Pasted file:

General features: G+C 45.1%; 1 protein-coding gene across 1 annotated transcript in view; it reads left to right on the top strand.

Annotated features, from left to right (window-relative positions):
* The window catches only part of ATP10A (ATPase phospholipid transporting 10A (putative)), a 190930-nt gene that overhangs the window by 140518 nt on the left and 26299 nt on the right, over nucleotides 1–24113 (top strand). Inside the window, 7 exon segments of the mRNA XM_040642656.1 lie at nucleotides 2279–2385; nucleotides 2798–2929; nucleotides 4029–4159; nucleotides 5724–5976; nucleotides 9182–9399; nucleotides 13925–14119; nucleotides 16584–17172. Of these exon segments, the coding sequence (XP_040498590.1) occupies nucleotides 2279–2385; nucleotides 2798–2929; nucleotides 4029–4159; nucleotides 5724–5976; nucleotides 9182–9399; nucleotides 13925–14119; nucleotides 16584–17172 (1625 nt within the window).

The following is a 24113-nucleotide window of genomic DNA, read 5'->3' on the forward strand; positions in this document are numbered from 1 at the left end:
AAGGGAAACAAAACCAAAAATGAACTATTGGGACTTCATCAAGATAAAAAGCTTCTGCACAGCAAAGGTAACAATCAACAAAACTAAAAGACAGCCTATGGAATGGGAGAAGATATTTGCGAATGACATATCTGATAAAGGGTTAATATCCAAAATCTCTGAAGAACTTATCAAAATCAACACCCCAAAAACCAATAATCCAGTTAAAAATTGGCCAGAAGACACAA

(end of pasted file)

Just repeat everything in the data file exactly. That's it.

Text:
General features: G+C 45.1%; 1 protein-coding gene across 1 annotated transcript in view; it reads left to right on the top strand.

Annotated features, from left to right (window-relative positions):
* The window catches only part of ATP10A (ATPase phospholipid transporting 10A (putative)), a 190930-nt gene that overhangs the window by 140518 nt on the left and 26299 nt on the right, over nucleotides 1–24113 (top strand). Inside the window, 7 exon segments of the mRNA XM_040642656.1 lie at nucleotides 2279–2385; nucleotides 2798–2929; nucleotides 4029–4159; nucleotides 5724–5976; nucleotides 9182–9399; nucleotides 13925–14119; nucleotides 16584–17172. Of these exon segments, the coding sequence (XP_040498590.1) occupies nucleotides 2279–2385; nucleotides 2798–2929; nucleotides 4029–4159; nucleotides 5724–5976; nucleotides 9182–9399; nucleotides 13925–14119; nucleotides 16584–17172 (1625 nt within the window).

The following is a 24113-nucleotide window of genomic DNA, read 5'->3' on the forward strand; positions in this document are numbered from 1 at the left end:
AAGGGAAACAAAACCAAAAATGAACTATTGGGACTTCATCAAGATAAAAAGCTTCTGCACAGCAAAGGTAACAATCAACAAAACTAAAAGACAGCCTATGGAATGGGAGAAGATATTTGCGAATGACATATCTGATAAAGGGTTAATATCCAAAATCTCTGAAGAACTTATCAAAATCAACACCCCAAAAACCAATAATCCAGTTAAAAATTGGCCAGAAGACACAA